How about knowing a little more about Freemasonry?

If you type “Freemasonry” on Google, you will find almost one million results for your search. If you try English with the term “Freemansory”, the number will go over two million results. Perhaps this is an indication that, first, the interest and curiosity about this order is gaining more and more space, and secondly, that Freemasonry is not as secretive as one might think.

Fact is that defining what Freemasonry is in one line is a complicated task. But what seems to be a consensus among the many websites spread across the internet is that it is the largest and oldest fraternal society that seeks to promote values ​​such as integrity, kindness and justice, and is known for its donations and charitable deeds.

With almost 300 years of history, Freemasonry gathers a series of rituals and symbols, and has been adopted by many personalities that have marked the history of Brazil and the world. To get more details of this order that brings together curious and admirers, follow us.

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A brief history

The lack of reliable documents and records does not allow us to state with certainty where the origins of the order lie. There are experts who believe that Freemasonry began in Mesopotamia, while others believe it may have emerged among the earliest religious manifestations that took place in Egypt. Some also argue that the construction of Solomon's Temple marks the beginning of Freemasonry. Still, it is frequent to see the Order of the Knights of the Temple and the Rosicrucian Fraternity being cited as influences in the creation of Freemasonry.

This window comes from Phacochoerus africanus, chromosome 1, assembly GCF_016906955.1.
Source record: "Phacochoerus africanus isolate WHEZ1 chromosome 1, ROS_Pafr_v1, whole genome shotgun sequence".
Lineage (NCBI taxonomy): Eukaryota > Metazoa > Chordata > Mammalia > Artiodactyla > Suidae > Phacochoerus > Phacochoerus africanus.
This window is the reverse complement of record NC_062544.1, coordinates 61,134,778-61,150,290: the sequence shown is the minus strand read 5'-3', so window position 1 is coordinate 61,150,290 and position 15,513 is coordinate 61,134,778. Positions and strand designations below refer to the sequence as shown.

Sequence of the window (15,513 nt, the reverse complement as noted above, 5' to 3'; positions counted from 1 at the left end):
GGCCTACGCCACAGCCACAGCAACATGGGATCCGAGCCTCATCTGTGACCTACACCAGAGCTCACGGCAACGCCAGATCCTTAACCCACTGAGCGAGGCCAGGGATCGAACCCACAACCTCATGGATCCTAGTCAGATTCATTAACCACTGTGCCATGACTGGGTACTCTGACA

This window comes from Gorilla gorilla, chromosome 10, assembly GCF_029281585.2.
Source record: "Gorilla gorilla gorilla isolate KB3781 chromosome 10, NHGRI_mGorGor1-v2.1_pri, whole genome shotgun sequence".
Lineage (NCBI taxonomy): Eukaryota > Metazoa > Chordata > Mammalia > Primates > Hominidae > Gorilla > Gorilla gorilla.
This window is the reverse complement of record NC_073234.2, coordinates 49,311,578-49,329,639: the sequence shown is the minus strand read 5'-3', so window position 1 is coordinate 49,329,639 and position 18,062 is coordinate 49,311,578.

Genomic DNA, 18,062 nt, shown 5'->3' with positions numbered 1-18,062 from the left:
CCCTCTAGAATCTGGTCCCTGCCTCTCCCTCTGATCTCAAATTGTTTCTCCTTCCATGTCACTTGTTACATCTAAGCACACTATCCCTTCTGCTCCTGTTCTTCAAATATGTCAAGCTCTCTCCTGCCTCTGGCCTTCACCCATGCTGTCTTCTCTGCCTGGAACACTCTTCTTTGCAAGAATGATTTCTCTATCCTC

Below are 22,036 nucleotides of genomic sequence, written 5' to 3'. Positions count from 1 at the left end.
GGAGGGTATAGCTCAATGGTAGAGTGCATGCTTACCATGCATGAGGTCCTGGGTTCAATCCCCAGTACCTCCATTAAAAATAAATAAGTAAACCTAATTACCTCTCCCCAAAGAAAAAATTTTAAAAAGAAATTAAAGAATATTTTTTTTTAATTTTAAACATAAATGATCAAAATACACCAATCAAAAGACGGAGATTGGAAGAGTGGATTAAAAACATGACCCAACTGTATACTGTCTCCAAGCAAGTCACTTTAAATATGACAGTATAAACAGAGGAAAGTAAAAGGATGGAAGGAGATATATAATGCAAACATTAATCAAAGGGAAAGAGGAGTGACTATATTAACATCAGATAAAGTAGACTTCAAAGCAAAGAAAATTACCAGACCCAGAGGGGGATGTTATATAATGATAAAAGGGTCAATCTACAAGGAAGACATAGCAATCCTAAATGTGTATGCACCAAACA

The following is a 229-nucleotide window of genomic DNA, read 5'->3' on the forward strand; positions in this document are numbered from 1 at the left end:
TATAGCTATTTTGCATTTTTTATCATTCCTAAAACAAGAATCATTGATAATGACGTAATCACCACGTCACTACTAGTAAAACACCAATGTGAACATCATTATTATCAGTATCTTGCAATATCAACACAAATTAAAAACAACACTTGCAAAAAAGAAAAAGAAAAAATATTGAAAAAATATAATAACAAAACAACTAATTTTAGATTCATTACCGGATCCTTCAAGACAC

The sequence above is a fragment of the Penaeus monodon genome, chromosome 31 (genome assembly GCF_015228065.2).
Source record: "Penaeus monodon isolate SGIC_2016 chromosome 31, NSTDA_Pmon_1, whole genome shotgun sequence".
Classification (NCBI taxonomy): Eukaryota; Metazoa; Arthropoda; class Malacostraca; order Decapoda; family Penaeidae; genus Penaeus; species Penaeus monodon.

Already the fraternal society along the lines we know today was established in 1717 in England from Enlightenment ideals and with the help of the already existing Masons and builders who had gathered to rebuild the city of London after the 1666 fire.

Today, Freemasons number more than six million people who do not exactly form a secret society - or we would not be talking about it openly - but an organization that keeps its secrets. In this regard, Nigel Brown, United Kingdom's great secretary of the United Kingdom in an interview with the BBC, revealed that by 2017, the year the order will complete its three-year anniversary, the organization aims to be more “open and transparent” to “keep myths out of the head” of people".

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Inside Freemasonry

The most common way to enter the order is by having a Freemason nominated, but it is also possible to submit a request to a lodge - as the Masonic temples are called. The applicant needs to be of legal age and male, although there are also organizations that admit women. Still, one must believe in a superior being or force, but because it is not a religion, Freemasonry accepts Muslims, Catholics, Spiritists, etc. For this reason, controversial topics - such as religion and politics - cannot be discussed during meetings.

Freemasonry is composed of rites, and currently about 50 rites are practiced in the world. Mandatorily, it comprises three degrees: apprentice, companion and master. After this phase they are classified into different categories and the names vary according to the rite. The "York Rite" is divided into Symbolic, Chapter, Cryptic and Chivalry Degrees, while the "Old and Accepted Scottish Rite" is formed by the Symbolic, Ineffable, Chapter, Philosophical and Administrative Degrees - which represent the betterment of man.